What Should I Do With My Old Rug?

by | May 11, 2016

So you don’t love your old rug anymore? It’s ok. I won’t judge you.

The way I see it, you have a several options: sell it, consign it, auction it, donate it, give it to a friend or family member, repurpose it, recycle it, or throw it away.


If the rug is hand knotted or woven, or is a designer-quality custom made piece, it may have some resale value. Be aware that most rugs do NOT appreciate over time. Just because it’s old and in good condition is no guarantee of a high resale price.

Have an appraisal done by a reputable outside source. In other words, don’t let the store you’re trying to sell it to do the appraisal. They’ll likely lowball you. It’s also important to realize that any retail establishment buying your rug will need to eventually turn a profit on it.

You will not get the full value of any appraisal. It is an indication of what a reseller might expect to make in a future sale. You should expect to receive about half of a valid appraisal’s value.

Of course, you could try selling it on your own through Craigslist or some other similar venue. That is where having an appraisal will be most useful to your bottom line. Consider the appraisal a top dollar price.

This is a good option for rug owners who just want to unload their unwanted rugs for some quick cash.


Once you know the value of your rug, you can bring it to a showroom that does consignments. You are able to set your own price – leave some wiggle room for hagglers – and the consignment shop will keep a portion of the proceeds. Possibly even as much as half.

Beware any time limitation or forfeiture of goods policy! If you leave your rug too long, or no purchase is made within an arbitrary time span, the consignment shop may take ownership of your property. ALWAYS read the fine print.

This is a good option for rug owners that have no place to store their unwanted rugs, but are hoping for a decent dollar for them.


ebayTake plenty of photos of the front, back, corners, fringes, and sides. Open an eBay account. READ ABOUT THEIR FEES, POLICIES, AND PROCEDURES. Detail your rugs as best as you can. Show that you’ve got an appraisal. Set a minimum price. Detail your shipping fees & return policy. Start your auction. In doing things this way, you broaden the realm of people who may be interested in your particular rugs. Folks in your hometown may not love 1940s Herez rugs, but there may be hundreds online who collect them.

This is a good option when your rugs are worth something, and you’ve got a good appraisal saying so. They didn’t receive much interest in a consignment shop, or you didn’t find a consignment shop you wanted to work with.


There are many schools, churches, shelters, and charitable centers that would probably love to have your cool rug. Even if you don’t love it anymore, someone in need just might. Do a little research and find out what the donation policies are for your favorite cause. If they require professional cleaning, talk to your rug care professionals and see if they will be willing to contribute the cleaning. You’d be surprised how many rug cleaners will do just that! Did I mention full appraisal value on the donation paperwork? That’ll be nice come tax time!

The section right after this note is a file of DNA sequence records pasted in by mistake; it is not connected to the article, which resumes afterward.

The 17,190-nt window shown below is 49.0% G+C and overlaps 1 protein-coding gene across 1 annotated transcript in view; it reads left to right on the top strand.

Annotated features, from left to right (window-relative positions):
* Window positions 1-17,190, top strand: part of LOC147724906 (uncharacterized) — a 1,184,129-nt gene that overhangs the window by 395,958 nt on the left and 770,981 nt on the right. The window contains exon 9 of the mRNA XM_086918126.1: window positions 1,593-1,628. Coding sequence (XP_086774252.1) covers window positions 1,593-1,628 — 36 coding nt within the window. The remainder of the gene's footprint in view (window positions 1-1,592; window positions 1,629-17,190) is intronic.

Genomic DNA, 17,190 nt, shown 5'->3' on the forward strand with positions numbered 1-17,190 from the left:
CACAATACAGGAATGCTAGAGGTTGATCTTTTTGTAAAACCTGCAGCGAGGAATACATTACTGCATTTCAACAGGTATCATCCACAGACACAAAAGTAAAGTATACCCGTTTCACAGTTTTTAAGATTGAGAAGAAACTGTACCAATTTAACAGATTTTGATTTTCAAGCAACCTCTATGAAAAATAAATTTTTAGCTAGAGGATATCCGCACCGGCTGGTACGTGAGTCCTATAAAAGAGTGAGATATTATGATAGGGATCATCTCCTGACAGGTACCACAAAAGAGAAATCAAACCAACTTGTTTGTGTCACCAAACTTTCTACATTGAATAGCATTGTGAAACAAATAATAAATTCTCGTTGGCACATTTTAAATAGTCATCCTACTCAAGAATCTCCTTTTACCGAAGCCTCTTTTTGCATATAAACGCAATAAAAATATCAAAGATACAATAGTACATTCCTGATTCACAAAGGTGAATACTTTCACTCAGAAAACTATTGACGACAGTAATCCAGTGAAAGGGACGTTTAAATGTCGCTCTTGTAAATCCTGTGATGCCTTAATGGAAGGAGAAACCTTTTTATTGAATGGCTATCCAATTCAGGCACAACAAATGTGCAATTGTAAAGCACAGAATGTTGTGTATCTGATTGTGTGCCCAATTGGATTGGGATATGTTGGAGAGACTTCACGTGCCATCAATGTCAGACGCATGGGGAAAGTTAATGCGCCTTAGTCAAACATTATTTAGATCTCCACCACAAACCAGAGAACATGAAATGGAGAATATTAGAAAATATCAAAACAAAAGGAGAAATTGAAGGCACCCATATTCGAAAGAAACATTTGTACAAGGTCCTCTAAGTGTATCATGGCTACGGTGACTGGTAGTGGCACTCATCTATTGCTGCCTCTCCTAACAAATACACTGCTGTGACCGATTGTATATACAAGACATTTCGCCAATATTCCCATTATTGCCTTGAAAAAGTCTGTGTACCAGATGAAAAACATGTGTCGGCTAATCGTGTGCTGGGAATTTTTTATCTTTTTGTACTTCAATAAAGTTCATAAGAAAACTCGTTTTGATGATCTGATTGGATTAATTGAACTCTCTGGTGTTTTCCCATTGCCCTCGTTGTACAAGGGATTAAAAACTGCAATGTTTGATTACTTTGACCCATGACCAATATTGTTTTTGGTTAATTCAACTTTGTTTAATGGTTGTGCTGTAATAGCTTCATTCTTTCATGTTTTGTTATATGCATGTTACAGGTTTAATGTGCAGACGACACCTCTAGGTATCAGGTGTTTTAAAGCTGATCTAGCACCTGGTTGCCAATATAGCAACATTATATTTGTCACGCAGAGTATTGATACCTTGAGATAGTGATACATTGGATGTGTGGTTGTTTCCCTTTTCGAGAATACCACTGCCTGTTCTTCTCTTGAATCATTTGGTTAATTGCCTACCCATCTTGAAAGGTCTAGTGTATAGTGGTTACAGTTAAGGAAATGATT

This is a good option when your rug really isn’t worth much in a resale setting, but it’s in very good condition overall.


Ask around. Maybe someone you know has secretly been coveting your rug all this time. You’re a hero for handing it over! Maybe your cousins used to play on it when they were little, have fond memories of it in their Grandmother’s home, and would love to give it some new life.

This is a good option when the rug may have some damage but is still useable, or if it once belonged to a favorite Aunt.


Something bad happened to the rug. It’s got large holes. It has a scorched area. Pet urine damage. BUT – there are sections of the rug that are redeemable. Talk to your rug care professional about cutting the rug down and making pillows, or an ottoman, a smaller rug, or maybe even a table runner. Maybe the rug is a beloved fourth generation piece and you’re just trying to keep it going a bit longer. This kind of work isn’t as expensive as you might think.

This is a good option when the rug is too far gone for restorative repairs, to donate, no one wants it, yet it still has sections that are pretty and there is sentimental attachment to the piece.


Check with your local recycling center to see what they will or will not accept for recycling. Natural fiber rugs such as wool, cotton, and jute should be acceptable. Some nylon rugs may be as well. Rugs with latex foundations may not be. The recycling center should be able to provide you with a list of acceptable materials.

This is a good option when you have a green-friendly mind and no one wants to take your rug.


rugs in trashWhen all else fails, you can’t sell, consign, auction, donate, give it away for free, repurpose, or recycle it, leave it at the curb on trash day. Who knows? Someone may see it there and pick it up to use in their own home!

You’ve done your best.


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